“We never stood a chance.” If Rebekah Raa and company are referring to the oversaturated music industry and the skills it takes to compete in today’s digital market, I think the members of Stricken City are delusional.

The band’s debut, the EP or something akin known as Songs About People I Know, offered stunning psych-pop glimpses into what could be, and the band’s new follow-up, Losing Colour, should have placed the band squarely in buzzworthy territory on multiple continents. Now apparently the band has called it quits, making Losing Colour a stepping out instead of a stepping stone. And that’s most unfortunate. Simply put, Losing Colour shines as bright as anything released yet this year. Sure, it’s a fond farewell, and I’ve heard the advice goes something like, “Go out with your head held high.” But one listen to the brooding ‘Animal Festival’ immediately begs for more, so knowing the end ahead of time mars the listening experience.

Steeped in 80s guitars a la Joshua Tree, ‘Animal Festival’ slinks along with a jangly main guitar line, loose percussion and Raa’s slight allure in perfect harmony. It’s a mix extended from ‘Some Say,’ the album’s opener that rides the same guitar vibe. ‘Corridors’ achieves the same cohesive beauty with an entirely different palette – elongated synth, darker guitar tones and white space taking over. The surprising saxophone on ‘I Know A Place’ takes a while to settle, but by the end of Raa’s swirling psych party, it feels right at home. It’s a lighthearted note before the album’s (and band’s) final bow: the title track, ‘Losing Colour.’ Each instrument, each element grabs and refuses to let go through the track’s slow build toward an inevitable triumphant wall that eventually crumbles to let Kit Godfrey’s drumwork close things out.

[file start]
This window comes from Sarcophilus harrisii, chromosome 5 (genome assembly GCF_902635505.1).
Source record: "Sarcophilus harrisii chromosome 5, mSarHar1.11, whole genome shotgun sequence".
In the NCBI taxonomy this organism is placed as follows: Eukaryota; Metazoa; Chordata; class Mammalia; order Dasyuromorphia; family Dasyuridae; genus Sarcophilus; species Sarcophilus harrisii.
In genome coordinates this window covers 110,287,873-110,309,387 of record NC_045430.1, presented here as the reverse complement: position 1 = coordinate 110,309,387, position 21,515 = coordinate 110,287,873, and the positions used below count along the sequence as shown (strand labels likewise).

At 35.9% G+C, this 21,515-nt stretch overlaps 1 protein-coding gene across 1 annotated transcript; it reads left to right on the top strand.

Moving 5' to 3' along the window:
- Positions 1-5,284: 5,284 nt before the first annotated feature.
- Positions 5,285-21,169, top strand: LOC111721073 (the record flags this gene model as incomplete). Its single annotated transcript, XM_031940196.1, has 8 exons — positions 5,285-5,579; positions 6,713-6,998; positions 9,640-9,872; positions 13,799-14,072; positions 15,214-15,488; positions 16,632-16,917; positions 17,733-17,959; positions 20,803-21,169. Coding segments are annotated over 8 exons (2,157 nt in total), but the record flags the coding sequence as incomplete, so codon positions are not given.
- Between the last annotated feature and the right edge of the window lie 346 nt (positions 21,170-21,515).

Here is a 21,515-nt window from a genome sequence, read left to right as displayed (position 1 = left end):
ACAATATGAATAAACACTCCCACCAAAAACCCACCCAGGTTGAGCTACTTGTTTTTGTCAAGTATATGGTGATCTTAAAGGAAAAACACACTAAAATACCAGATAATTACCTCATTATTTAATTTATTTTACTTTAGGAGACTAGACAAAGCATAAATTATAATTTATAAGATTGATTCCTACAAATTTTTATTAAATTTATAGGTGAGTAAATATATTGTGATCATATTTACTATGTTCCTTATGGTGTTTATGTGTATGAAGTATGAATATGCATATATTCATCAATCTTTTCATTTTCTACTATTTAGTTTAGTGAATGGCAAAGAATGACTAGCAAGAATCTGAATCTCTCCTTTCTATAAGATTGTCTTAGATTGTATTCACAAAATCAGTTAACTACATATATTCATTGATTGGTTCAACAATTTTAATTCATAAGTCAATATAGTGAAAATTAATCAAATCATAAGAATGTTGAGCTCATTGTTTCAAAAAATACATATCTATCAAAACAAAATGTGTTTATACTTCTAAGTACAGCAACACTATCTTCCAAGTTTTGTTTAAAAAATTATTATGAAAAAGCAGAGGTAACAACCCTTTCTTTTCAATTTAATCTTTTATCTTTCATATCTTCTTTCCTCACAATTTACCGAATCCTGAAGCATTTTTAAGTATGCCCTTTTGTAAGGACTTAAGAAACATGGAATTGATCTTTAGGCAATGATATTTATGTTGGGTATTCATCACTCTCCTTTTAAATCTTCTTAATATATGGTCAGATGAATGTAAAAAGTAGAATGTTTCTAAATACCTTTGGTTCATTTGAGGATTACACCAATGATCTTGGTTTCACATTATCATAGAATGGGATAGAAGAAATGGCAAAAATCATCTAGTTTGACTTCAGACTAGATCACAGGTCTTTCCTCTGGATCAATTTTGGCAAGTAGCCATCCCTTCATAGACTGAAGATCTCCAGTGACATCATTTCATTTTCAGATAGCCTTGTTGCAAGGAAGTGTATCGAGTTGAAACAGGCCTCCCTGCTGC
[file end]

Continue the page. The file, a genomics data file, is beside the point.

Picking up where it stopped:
Let’s hope it’s personal issues that removes a band like Stricken City from the mainstream, because if it’s a failure on the part of the art patron to buy or support, this is a major loss for the music fan.

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